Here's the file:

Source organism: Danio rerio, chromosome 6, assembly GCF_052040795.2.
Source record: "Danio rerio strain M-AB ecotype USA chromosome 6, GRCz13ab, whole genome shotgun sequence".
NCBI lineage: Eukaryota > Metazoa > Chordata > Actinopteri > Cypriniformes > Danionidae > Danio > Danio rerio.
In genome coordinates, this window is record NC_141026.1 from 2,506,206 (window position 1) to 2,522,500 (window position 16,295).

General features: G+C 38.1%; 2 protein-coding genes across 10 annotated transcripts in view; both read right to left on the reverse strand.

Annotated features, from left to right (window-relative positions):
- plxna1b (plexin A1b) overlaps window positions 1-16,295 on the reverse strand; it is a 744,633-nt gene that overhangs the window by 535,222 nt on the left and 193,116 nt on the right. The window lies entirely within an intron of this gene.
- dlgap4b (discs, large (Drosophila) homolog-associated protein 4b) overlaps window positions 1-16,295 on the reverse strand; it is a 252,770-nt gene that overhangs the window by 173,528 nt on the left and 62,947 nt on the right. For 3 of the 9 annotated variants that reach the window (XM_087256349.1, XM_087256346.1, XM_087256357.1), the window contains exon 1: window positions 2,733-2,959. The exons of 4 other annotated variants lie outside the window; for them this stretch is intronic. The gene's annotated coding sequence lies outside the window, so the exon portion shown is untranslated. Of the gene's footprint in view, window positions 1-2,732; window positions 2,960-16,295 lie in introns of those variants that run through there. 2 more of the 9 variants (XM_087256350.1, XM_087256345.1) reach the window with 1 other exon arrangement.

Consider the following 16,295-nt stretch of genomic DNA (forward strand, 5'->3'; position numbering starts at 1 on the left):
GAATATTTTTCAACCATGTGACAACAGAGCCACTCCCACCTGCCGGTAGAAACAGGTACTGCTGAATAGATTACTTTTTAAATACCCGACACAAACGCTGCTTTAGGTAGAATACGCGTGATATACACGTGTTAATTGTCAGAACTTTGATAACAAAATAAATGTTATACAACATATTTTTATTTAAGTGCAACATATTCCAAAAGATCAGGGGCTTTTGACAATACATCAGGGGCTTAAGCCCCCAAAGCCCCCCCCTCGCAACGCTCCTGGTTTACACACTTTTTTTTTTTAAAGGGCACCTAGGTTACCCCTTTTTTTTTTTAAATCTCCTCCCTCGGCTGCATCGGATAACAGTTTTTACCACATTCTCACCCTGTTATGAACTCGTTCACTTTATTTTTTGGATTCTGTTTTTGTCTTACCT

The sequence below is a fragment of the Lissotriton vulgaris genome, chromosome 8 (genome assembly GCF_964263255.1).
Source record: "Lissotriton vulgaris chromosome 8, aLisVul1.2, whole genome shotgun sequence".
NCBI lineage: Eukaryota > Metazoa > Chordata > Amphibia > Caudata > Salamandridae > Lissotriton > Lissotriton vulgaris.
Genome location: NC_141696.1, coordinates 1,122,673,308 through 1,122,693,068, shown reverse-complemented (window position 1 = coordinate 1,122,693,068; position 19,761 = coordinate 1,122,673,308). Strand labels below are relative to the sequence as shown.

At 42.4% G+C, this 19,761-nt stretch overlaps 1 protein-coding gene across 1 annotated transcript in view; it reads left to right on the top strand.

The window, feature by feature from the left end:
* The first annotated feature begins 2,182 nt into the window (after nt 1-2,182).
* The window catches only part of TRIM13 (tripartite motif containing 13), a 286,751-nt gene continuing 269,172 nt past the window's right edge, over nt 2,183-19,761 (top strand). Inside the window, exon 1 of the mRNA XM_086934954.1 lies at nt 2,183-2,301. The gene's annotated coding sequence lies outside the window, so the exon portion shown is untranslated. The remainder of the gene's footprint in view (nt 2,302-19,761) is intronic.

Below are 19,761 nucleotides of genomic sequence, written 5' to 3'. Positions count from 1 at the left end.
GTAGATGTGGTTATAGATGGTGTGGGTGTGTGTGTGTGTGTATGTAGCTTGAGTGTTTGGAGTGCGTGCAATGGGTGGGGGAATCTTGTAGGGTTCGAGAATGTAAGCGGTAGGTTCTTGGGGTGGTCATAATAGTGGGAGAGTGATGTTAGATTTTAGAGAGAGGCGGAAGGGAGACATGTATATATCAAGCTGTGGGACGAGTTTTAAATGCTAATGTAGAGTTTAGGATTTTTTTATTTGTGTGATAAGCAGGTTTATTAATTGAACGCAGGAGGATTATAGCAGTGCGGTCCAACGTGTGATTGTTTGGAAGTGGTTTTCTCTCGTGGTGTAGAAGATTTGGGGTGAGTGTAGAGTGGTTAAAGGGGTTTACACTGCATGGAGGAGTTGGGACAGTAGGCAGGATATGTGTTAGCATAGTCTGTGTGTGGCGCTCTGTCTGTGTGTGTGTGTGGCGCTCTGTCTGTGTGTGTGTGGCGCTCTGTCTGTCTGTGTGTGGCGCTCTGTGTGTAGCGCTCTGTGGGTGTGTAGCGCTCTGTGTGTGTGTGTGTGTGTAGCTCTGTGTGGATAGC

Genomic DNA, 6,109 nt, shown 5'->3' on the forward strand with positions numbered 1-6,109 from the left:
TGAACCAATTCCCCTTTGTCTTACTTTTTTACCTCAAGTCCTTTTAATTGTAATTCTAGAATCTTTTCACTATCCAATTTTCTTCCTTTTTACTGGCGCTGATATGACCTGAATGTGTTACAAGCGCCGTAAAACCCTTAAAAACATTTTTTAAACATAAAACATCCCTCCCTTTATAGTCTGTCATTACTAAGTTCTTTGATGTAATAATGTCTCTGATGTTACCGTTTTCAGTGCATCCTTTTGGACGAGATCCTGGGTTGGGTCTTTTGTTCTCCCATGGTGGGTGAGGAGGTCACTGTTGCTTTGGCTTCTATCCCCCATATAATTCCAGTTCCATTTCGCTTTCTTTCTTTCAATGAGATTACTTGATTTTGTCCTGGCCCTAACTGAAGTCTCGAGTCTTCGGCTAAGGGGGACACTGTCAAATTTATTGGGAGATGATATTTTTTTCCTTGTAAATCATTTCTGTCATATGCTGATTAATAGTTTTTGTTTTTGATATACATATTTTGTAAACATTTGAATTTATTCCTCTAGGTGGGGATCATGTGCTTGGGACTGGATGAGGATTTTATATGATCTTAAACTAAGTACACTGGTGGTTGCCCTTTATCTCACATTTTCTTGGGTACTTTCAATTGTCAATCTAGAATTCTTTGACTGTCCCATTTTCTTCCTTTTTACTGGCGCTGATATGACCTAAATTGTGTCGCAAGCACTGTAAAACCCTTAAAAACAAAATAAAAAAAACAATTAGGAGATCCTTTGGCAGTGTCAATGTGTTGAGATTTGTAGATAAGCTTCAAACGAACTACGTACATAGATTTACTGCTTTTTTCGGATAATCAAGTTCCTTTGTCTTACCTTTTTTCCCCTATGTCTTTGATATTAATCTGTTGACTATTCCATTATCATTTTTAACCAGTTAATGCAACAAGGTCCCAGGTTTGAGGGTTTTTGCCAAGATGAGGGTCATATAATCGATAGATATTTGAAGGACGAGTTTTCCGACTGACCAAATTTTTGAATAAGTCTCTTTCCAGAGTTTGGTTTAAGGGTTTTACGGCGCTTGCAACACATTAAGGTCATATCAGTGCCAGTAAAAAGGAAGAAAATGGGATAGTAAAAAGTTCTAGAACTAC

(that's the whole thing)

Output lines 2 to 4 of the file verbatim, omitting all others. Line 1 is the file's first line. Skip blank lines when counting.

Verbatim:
Source record: "Danio rerio strain M-AB ecotype USA chromosome 6, GRCz13ab, whole genome shotgun sequence".
NCBI lineage: Eukaryota > Metazoa > Chordata > Actinopteri > Cypriniformes > Danionidae > Danio > Danio rerio.
In genome coordinates, this window is record NC_141026.1 from 2,506,206 (window position 1) to 2,522,500 (window position 16,295).